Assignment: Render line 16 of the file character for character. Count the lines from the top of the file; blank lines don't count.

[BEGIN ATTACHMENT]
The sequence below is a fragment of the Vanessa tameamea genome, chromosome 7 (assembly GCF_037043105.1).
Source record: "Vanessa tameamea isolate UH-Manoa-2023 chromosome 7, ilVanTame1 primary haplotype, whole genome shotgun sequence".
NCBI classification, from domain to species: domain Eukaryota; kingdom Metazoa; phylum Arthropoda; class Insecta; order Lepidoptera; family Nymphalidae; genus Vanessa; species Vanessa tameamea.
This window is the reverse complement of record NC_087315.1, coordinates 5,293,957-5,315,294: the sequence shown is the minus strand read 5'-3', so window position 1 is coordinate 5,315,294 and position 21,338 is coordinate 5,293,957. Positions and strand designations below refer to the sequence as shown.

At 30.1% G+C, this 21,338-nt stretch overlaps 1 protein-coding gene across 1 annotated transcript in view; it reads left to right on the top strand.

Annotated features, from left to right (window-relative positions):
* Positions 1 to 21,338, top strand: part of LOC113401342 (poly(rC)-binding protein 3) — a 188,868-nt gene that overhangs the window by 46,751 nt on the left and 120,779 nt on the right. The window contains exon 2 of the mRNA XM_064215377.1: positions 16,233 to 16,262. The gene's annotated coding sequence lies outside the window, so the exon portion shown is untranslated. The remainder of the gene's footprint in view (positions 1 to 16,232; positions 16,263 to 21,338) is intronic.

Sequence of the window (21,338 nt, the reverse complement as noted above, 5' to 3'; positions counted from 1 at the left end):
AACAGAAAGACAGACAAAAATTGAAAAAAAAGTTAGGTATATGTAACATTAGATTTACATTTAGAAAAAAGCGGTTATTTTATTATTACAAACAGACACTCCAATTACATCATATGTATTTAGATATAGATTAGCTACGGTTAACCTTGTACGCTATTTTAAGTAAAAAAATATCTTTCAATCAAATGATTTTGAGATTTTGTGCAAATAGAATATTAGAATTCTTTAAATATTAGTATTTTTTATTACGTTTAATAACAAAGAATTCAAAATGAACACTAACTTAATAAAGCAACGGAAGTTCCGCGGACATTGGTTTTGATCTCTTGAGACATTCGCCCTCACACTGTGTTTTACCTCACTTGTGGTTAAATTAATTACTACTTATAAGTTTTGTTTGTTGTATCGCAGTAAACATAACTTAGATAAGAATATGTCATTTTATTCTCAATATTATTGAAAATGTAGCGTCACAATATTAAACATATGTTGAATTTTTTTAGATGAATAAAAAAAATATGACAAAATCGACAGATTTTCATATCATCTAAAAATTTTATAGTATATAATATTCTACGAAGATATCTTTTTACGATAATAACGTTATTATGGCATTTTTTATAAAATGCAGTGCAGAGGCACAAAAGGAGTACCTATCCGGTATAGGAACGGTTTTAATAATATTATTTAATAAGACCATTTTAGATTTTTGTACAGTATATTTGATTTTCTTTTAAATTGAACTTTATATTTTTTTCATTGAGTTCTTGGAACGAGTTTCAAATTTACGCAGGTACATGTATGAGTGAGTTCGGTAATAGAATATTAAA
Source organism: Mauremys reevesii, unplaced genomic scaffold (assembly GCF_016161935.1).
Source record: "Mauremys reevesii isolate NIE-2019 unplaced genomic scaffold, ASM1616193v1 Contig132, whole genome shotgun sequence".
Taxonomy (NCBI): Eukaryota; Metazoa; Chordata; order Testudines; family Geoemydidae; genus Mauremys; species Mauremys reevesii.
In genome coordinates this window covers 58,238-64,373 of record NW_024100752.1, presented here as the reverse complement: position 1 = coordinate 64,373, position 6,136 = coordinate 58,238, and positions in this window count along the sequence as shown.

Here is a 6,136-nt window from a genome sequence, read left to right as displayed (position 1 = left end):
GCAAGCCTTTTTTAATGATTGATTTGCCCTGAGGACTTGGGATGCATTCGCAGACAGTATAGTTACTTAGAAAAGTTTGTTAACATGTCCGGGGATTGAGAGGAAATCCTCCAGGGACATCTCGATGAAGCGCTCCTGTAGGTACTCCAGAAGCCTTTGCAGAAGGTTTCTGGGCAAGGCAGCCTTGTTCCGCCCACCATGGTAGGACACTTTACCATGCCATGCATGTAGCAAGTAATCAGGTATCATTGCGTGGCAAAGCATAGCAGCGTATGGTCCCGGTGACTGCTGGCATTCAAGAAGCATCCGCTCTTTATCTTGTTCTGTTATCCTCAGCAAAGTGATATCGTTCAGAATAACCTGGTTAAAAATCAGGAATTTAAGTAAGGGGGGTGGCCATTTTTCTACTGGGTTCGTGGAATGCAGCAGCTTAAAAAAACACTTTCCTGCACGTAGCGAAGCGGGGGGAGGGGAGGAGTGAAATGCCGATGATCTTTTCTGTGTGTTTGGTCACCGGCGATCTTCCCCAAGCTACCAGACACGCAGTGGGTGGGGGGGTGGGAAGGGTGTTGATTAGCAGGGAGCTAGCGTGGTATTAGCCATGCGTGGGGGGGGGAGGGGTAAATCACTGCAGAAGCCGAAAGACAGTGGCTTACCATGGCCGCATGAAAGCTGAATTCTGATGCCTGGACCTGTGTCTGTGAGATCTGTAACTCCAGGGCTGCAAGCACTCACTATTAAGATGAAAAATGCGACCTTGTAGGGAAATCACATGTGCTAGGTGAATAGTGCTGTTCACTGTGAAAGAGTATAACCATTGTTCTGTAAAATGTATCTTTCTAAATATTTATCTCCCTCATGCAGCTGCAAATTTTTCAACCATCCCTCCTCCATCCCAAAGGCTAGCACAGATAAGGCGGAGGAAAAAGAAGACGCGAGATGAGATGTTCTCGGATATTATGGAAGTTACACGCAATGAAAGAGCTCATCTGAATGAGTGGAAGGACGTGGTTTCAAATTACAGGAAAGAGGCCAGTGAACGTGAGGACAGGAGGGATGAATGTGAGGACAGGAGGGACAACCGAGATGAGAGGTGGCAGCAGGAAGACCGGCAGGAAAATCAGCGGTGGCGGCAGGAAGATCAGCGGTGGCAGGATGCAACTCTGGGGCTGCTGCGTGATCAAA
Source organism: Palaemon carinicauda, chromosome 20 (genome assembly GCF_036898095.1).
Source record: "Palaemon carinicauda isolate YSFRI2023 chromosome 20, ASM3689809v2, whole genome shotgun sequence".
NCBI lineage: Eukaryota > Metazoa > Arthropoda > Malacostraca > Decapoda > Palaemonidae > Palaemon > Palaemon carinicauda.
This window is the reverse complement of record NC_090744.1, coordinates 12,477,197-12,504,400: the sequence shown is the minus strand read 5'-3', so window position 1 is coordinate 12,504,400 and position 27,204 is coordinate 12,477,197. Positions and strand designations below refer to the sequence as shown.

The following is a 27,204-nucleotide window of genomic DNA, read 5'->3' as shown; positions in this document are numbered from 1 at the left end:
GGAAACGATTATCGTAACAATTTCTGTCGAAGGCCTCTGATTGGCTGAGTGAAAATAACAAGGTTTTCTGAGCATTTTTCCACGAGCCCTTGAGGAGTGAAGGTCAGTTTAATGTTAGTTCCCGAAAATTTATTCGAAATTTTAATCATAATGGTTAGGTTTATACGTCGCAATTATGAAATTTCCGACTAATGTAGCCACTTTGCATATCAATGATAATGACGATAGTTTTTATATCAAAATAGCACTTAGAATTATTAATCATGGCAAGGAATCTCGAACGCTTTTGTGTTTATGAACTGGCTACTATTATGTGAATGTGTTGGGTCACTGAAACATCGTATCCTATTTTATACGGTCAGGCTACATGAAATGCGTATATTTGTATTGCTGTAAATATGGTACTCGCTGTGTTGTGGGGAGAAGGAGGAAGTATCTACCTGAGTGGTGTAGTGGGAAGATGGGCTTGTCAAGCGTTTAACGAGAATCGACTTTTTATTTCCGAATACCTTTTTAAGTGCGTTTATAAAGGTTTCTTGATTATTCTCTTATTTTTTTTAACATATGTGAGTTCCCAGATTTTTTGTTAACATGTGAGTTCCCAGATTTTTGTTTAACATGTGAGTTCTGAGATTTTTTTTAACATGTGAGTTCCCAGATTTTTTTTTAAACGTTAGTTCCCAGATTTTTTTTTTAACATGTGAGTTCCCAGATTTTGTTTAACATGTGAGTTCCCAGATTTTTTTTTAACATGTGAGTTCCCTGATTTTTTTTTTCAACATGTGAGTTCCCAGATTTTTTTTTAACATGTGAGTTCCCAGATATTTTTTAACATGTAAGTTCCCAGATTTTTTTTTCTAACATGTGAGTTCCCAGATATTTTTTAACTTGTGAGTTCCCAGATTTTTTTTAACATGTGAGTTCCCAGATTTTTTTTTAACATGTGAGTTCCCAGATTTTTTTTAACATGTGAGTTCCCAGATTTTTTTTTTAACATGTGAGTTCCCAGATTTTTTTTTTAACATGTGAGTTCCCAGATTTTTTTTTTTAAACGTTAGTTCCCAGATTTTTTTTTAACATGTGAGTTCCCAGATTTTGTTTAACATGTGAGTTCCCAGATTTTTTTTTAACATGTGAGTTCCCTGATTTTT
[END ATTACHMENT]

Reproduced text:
Source organism: Palaemon carinicauda, chromosome 20 (genome assembly GCF_036898095.1).